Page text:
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Just how exciting is linked open heritage data, really? What’s the point – so what? Do normal people really care about unintelligible RDF data claiming to describe a rune-stone from Östergötland?
Information which is “open” should be unfiltered, of high quality, and may be freely used and re-used by anyone. “Linked data” is a standardised method for describing connections between tangible and intangible things and phenomena in such a way that how they relate to one another can be understood by machines.
So how does this apply to the information in databases held by cultural heritage organisations? One example is the raw information published through SOCH. It’s not particularly accessible for most people because it’s predominantly written by and for experts; that is, people who can interpret and understand it. But at the same time, raw information constitutes the foundations of our ability to develop knowledge. And as a result of new possibilities and requirements it can also be used to benefit users other than experts, for example by using it as a basis upon which to create apps, websites, and more.
Nowadays the goal is to ensure that “our” information can be used for things other than simply managing “our” own collections. If carefully managed, digital information can be used in a great many different ways in a broad variety of contexts. Just as wood can be used as the raw material for building a house, carving a Dala horse, or making matches, so linked open heritage data constitutes the digital raw material for everything from monuments apps, to research platforms, to games, and websites for all manner of different users.
Cultural heritage information can – if one so chooses – be described in a consistent, structured, generalised manner. If one furthermore chooses to relate these digital objects to one another, the resulting possibilities for information reuse become practically endless. If the data is also openly licensed, it becomes linked open data.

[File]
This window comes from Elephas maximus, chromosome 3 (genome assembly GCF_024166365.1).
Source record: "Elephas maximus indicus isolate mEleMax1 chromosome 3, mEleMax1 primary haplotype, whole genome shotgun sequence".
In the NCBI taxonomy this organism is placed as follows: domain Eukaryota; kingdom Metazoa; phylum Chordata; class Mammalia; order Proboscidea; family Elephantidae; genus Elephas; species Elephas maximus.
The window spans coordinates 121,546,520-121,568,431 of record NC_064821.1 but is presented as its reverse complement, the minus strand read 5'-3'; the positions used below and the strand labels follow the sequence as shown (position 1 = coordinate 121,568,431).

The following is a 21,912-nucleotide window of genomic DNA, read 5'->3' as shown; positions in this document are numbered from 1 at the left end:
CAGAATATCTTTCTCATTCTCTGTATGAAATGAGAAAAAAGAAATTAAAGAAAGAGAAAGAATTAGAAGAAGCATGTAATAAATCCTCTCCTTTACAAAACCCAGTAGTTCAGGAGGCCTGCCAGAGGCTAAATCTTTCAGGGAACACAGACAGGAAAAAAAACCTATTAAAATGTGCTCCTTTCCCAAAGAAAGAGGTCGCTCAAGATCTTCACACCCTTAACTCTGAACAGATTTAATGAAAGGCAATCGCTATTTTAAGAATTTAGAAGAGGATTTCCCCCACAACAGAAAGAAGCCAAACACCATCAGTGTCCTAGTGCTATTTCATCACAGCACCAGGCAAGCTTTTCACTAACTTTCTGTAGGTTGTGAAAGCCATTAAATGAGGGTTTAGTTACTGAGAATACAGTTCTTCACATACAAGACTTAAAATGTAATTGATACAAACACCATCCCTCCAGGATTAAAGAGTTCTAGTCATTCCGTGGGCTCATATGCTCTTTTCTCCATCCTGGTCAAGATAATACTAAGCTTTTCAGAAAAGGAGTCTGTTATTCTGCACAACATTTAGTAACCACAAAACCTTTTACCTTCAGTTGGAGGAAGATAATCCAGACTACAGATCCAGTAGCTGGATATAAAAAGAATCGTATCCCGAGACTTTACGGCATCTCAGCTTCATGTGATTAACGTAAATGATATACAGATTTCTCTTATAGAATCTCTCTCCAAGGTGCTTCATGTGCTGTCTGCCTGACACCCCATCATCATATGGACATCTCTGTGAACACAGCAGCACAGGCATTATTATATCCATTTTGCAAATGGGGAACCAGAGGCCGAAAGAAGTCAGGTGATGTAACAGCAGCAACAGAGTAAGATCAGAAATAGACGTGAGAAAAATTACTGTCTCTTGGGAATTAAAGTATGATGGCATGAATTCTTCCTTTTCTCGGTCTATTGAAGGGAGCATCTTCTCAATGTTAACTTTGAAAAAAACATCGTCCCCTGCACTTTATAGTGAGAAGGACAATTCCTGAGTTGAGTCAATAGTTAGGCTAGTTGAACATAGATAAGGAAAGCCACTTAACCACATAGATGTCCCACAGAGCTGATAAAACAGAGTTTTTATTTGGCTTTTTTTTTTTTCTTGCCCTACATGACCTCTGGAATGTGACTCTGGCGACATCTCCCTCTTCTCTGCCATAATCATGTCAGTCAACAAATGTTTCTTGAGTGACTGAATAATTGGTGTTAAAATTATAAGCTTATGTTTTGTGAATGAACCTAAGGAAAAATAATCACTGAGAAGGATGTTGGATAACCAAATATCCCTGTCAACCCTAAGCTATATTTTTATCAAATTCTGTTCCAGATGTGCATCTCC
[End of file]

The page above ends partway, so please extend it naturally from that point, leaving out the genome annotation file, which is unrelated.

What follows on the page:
But does this really happen? Aren’t the benefits promised by linked open data just wishful thinking? No! In fact there are already lots of exciting applications using open heritage data which demonstrate just how multifaceted it can be. Here are just a few recent examples:
- Project Andvari is an American initiative which aims to create a resource for researchers, based around monuments and artefacts from early medieval Europe, with a particular focus on their iconography. The project needs to be able to aggregate information from a number of different sources across multiple countries. In this case they’ll be making use of SOCH, the British Museum and the PAS’ digital collections, and augmenting them with their own descriptions based on shared vocabularies in order to facilitate research goals. Other existing information sources will also be used, by aligning data with the open digital gazeteer for period definitions PeriodO and making use of the crowdsourcing platform MicroPasts. The project is a collaborative effort between researchers based at the University of Virginia, Catholic University of America, and the University of Mississippi. (I have previously written about Andvari here.)
- Platsminnen is an app-based platform which uses images, stories, and local history from Platsr and SOCH – among others – to work with remembrance and memory training within geriatric care, particularly for those with dementia.
- Combining the school curriculum and linked open data is the premise of Axiell, which uses linked data from SOCH and other sources to link cultural heritage objects to the curriculum in a way that makes them easier to use during lessons.
All of these applications are built upon the same underlying data from SOCH.
When we launched SOCH six years ago, we had no real idea of exactly how its data would be used. In fact, we were heavily reliant on the prior experience of others, and mostly just hoped that interesting things would happen with the data. And now, they are – the most unexpected things!
It’s important to emphasise that the examples given above have come about without any involvement on our part as custodians of the data in SOCH: the initiative has not come from us, we have not spent any time on development or any money investing in these applications. They have arisen where there was a need and the opportunity for innovation from third-parties. We provide the raw materials – the linked open data, data described in a structured and generalised way – and the users make what they wish from it.
If you’re a Swedish cultural heritage organisation which lacks the resources to create an environment in which your collections can be used, researched, and appreciated by young and old alike without having to do any of the work yourselves, SOCH might be the solution you’re looking for: http://www.k-samsok.se/om-k-samsok/att-leverera-data/
SOCH contributes to the Swedish National Heritage Board’s mission to “ensure that cultural heritage is preserved, used, and developed” and is open for all!